Manorexia: An Eating Disorder That Affects Men

Manorexia can be understood as an eating disorder similar to anorexia, but suffered especially by men.
Manorexia: An Eating Disorder That Affects Men

Last update: 09 November, 2021

Anorexia is an eating disorder (ED) that, in general, affects mainly young women. However,  it can also appear in men of different ages. The term manorexia is used to talk about anorexia suffered by men.

Manorexia is considered an unspecified eating disorder. It’s been given this name because gender stereotyping has led us to believe that anorexia is an exclusive disease of women.

Some specialists believe that it’s unnecessary to create new names for differentiating the characteristics of a disorder based on gender. However, manorexia is a term that’s become popular in recent years that allows us to understand the peculiarities of male anorexia.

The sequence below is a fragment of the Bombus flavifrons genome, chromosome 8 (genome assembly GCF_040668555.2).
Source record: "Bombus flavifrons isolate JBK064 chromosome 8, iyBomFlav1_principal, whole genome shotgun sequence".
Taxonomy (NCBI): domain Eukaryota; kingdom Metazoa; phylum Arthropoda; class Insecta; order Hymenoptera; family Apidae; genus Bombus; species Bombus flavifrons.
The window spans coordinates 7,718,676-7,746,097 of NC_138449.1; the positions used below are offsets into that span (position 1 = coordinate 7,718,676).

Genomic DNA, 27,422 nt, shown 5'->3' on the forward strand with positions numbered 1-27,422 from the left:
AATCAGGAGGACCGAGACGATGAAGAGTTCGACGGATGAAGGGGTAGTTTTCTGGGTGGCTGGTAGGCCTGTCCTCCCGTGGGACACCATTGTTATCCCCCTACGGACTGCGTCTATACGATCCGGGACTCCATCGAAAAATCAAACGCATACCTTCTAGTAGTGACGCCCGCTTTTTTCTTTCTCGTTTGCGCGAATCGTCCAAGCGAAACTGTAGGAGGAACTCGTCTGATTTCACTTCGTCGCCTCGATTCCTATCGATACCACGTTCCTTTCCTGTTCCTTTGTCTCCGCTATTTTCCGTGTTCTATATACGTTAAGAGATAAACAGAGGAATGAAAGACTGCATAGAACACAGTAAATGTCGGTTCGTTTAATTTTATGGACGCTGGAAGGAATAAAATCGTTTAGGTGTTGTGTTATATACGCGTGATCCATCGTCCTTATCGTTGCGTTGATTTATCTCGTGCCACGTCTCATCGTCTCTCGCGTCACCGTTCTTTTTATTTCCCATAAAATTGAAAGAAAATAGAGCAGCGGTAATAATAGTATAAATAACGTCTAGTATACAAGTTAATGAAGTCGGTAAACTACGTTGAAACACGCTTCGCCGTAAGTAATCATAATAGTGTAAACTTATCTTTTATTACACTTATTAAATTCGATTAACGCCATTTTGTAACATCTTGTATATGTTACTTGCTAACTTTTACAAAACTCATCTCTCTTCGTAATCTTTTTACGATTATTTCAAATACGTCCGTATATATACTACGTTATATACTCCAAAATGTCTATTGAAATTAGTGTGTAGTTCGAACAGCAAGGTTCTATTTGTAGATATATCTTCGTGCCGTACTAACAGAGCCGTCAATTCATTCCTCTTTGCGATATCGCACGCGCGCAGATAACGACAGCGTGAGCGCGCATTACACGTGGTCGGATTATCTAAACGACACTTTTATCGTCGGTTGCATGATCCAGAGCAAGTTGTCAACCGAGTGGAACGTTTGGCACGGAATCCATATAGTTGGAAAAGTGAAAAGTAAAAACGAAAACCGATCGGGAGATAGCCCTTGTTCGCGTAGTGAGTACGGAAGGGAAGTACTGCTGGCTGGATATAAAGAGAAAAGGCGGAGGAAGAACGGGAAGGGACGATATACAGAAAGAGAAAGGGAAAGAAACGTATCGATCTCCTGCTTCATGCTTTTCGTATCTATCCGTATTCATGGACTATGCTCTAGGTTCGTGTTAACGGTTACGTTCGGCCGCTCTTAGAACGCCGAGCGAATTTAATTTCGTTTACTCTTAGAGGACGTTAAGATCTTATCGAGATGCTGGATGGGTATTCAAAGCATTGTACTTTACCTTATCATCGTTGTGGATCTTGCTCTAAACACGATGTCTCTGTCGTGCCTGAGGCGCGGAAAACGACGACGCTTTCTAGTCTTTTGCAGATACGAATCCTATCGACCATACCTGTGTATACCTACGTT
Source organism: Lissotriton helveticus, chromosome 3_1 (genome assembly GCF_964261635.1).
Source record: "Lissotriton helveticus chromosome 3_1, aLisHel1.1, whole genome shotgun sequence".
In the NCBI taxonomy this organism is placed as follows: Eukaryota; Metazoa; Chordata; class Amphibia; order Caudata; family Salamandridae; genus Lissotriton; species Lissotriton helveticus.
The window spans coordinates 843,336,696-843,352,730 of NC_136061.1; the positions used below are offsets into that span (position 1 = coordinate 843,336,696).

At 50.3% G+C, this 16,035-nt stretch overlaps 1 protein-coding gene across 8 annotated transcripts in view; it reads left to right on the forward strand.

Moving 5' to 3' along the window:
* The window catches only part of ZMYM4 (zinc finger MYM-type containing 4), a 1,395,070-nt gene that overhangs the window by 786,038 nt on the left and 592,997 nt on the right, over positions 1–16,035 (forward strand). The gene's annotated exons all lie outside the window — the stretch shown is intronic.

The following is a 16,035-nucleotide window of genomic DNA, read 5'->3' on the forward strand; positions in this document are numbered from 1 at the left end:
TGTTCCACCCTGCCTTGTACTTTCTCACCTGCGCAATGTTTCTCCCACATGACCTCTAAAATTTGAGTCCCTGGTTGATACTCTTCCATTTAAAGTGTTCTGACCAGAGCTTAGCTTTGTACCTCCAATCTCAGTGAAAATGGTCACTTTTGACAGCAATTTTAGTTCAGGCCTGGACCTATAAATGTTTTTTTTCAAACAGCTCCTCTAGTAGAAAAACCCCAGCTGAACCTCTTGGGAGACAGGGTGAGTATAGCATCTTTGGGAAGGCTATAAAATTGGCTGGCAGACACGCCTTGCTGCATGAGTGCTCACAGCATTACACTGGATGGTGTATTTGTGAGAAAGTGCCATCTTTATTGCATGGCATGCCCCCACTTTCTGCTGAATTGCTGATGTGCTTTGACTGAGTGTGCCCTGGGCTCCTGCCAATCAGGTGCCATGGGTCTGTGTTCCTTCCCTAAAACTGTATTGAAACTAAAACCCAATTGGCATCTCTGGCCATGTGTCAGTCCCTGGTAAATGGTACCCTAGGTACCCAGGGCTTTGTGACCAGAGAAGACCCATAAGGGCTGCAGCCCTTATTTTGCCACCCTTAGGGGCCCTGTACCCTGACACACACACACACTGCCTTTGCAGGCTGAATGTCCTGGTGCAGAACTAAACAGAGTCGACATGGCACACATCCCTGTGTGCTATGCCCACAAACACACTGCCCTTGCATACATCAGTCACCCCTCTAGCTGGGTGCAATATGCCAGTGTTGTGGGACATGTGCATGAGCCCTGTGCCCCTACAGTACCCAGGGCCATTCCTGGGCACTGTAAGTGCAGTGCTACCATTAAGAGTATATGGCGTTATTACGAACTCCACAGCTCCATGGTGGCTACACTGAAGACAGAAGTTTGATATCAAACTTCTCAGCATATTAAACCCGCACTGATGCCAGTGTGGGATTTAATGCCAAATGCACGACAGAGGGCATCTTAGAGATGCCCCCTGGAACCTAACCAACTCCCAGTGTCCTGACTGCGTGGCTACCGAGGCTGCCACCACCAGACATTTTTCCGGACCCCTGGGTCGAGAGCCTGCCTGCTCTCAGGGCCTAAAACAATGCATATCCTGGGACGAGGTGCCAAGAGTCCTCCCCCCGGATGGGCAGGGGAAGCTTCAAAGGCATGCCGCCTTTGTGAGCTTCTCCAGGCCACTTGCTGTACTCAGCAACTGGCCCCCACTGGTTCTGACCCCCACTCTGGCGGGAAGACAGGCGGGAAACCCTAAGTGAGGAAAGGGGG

In this article, we mention the causes and possible origins of manorexia, its most relevant characteristics, and the importance of the therapeutic approach in treating this disorder.

The causes of manorexia

In the first place, social pressure to have a body that fits the hegemonic standards of beauty is a recurring cause in cases of manorexia. This tends to be because advertising, the media, and, above all, social media have generated a series of aspirational models that penetrate the self-esteem of younger people.

These models often influence the construction of body image and the adoption of certain lifestyles. Consequently, constant exposure to such standardized patterns of beauty can make people vulnerable to these types of eating disorders.